NOTES FROM THE UNDERBELLY. 10 tonight, Channel 6. Moves to 8:30 p.m. Wednesdays next week.

IF THERE'S A law of chick-lit, other than the one that decrees that Mr. Darcy is always going to be hotter than Mr. Bingley, it's this: Chicks rule.

Jane Austen knew this, which is probably one reason that you never saw her concerning herself with what men talked about when women weren't around.

So it's puzzling that ABC's "Notes from the Underbelly," which launches tonight, six months after its due date, has a male narrator.

Based on Risa Green's novel of the same name - a first-person narrative by a private-school college counselor who experiences pregnancy as a series of personal insults - "Notes" approaches the subject from the point of view of her husband Andrew (Peter Cambor), who's about to start pressuring her into having his baby.

"I love my wife," he tells us in the show's opening minutes as he looks at a parking ticket he considers her fault. "She's a huge pain in the a- -. But I love her."

Truth is, Lauren (Jennifer Westfeldt of "Kissing Jessica Stein" fame) is a huge pain in the patootie.

You may or may not love her.

A year ago, ABC did, which is why "Notes from the Underbelly" was on the fall schedule, snuggled up with wedding comedy "Big Day" on Thursdays.

But then ABC decided it loved "Ugly Betty" better, and put that on Thursdays. "Big Day" proved to be Not So Big, and here we are in April, with leftovers.

The kicks weren't over for the "Underbelly," though, because when Fox's "American Idol" decided to stretch this week's results show to an hour, ABC moved the launch to tonight, with back-to-back episodes.

Next week, "Notes" moves to 8:30 p.m. Wednesday, after "According to Jim."

So how bad is "Notes from the Underbelly," considering the way it's been treated?

Not that bad, actually.

But not that good, either.

Telling parts of the story from Andrew's point of view softens a character who might otherwise have bordered on unsympathetic. But it also makes "Notes" feel like a number of other sitcoms about couples who hail from Mars and Venus, respectively, and adds little to the discussion beyond stretch marks.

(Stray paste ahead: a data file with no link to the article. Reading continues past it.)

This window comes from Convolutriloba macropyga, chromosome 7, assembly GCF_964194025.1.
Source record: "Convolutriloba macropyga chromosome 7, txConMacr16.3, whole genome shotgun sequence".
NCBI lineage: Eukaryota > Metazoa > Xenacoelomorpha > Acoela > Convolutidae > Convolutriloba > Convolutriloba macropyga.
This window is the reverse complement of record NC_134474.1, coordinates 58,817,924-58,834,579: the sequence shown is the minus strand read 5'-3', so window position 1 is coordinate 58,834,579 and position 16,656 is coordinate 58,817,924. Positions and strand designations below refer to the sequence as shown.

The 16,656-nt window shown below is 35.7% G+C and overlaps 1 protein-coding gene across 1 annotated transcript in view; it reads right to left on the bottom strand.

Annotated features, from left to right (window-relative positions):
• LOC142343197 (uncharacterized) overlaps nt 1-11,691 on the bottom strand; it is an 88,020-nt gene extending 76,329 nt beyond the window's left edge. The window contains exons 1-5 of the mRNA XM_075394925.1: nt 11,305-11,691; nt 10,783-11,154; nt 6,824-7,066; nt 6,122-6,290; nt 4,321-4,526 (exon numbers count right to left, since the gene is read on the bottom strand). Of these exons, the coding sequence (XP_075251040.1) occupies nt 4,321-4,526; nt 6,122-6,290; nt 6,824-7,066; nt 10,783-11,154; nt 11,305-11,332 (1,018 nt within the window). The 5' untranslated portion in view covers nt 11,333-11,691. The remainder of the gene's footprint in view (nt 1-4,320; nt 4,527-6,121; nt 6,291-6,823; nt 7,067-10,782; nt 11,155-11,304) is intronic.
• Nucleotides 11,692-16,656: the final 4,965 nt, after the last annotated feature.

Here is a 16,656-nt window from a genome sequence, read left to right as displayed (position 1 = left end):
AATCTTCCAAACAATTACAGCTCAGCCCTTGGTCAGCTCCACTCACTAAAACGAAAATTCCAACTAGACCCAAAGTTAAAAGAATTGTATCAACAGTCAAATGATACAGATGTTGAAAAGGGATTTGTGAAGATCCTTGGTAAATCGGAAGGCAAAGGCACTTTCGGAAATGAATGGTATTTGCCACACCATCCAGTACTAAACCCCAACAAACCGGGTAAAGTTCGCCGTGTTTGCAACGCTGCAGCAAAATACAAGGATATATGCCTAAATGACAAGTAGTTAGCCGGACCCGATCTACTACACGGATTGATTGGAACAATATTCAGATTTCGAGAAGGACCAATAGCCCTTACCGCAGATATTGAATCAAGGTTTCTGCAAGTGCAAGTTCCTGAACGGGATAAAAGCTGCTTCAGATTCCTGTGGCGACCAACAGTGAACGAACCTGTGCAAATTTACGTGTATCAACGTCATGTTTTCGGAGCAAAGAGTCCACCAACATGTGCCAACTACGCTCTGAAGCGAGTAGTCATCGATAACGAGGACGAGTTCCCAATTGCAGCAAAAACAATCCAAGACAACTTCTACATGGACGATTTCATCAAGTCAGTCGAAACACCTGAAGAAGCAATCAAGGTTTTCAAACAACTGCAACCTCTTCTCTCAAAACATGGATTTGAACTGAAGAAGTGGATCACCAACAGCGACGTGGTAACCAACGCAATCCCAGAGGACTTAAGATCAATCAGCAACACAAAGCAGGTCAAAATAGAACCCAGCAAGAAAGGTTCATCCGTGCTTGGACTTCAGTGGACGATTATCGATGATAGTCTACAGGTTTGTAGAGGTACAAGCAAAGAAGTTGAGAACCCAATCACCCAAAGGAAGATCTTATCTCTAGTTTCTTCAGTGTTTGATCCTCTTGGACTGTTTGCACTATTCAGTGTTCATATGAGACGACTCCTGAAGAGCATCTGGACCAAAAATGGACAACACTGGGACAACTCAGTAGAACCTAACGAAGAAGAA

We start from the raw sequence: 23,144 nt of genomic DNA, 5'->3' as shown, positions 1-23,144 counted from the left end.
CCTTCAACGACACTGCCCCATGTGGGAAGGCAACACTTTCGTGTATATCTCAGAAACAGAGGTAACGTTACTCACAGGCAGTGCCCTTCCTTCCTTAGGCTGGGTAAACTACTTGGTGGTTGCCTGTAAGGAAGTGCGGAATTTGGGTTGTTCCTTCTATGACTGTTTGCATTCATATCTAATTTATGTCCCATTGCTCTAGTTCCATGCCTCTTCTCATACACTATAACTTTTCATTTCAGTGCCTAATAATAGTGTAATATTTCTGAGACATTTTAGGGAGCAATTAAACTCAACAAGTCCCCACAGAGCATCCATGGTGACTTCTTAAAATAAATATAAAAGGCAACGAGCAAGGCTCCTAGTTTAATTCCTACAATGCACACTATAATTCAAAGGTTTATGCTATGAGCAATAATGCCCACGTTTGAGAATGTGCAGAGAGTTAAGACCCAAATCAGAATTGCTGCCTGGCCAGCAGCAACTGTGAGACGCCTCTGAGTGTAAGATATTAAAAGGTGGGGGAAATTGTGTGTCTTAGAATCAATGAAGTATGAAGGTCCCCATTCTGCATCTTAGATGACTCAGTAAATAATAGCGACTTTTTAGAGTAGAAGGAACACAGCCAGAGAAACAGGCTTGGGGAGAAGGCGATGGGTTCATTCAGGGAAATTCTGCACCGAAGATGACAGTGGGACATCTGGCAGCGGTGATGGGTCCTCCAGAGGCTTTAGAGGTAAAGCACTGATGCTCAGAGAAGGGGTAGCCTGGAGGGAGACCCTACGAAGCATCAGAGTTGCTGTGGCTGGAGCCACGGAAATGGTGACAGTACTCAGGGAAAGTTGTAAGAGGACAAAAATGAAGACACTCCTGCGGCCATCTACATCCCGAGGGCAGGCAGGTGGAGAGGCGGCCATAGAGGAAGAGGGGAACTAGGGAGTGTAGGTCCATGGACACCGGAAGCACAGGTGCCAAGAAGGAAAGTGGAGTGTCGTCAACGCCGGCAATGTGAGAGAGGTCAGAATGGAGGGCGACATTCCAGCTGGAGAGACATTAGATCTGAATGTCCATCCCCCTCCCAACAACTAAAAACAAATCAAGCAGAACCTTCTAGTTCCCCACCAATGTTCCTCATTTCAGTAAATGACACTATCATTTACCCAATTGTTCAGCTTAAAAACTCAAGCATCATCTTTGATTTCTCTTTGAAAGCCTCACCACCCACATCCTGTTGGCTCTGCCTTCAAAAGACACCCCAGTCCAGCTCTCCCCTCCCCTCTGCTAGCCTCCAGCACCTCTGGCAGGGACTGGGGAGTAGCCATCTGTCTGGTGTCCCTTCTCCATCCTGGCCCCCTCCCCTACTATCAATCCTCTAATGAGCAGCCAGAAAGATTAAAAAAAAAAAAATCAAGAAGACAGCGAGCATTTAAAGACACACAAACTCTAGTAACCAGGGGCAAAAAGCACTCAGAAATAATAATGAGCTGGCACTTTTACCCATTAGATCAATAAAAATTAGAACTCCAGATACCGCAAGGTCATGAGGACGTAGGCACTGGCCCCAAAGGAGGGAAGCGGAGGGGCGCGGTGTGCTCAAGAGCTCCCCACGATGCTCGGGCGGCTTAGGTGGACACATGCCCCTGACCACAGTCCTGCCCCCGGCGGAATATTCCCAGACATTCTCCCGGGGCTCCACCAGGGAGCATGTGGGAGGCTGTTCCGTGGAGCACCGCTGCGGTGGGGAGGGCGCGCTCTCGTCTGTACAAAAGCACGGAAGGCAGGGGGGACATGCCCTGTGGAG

Which Lauren probably won't permit, anyway.

A Sunday 'Drive'

"Notes from the Underbelly" isn't the only show bouncing from time slot to time slot.

You might need a road map to keep up with Fox's "Drive," which is having a two-hour premiere on Sunday (8 p.m., Channel 29) before parking itself in the "Prison Break" slot at 8 p.m. Mondays.

Call it "Lost" as a road race, or "The Amazing Race" as a conspiratorial drama - it doesn't really matter. The concept's dead simple: An indeterminate number of strangers are participating in a secret, illegal cross-country road race that's apparently been going on for decades. The prize is $32 million, but some of the participants were coerced and aren't necessarily in it for the money.

I was more attracted by the presence of Nathan Fillion ("Firefly"), who plays a guy whose wife has disappeared, and co-creator Tim Minear, whose credits include "Wonderfalls," "Firefly" and "Angel," than by the computer process that allows the actors to do most of their "driving" with green-screen technology.

The first hour left me a bit cold, but the second, which arrived yesterday, filled in enough of the blanks to take me as far as Monday.

Or maybe even as far as Ohio.

No pain, no gain

"Painkiller Jane" makes the transition from comic-book page to TV series (10 p.m. tomorrow, Sci Fi Channel) in a pilot episode that shows just how tricky that transition can be.

The latest in a long line of cool blonde TV heroines, Jane Vasko (Kristanna Loken) falls somewhere between "La Femme Nikita" and "Buffy the Vampire Slayer" on the cool continuum but can't begin to touch "Buffy's" humor, much less its character development.

In this incarnation - she's already been in a TV movie - Jane's not entirely sure how she got to be indestructible, but something's up with her DNA, and like the cheerleader in "Heroes," she can take a fall. Or a bullet. Or just about anything anyone can throw at her.

No one comes by that sort of thing without a price, though, and Jane's seems to be that she must participate in a rather dreary (and, of course, top-secret) project to round up other talented mutants and disable their mind-control abilities, ours being a species that apparently refuses to evolve.

No, they're not ripping off "Heroes" - "Jane" was there first - but looking at the two shows side by side demonstrates how much execution matters to even the most promising concept.

Jane may be indestructible, but it's going to take more than that to bring her to life. *

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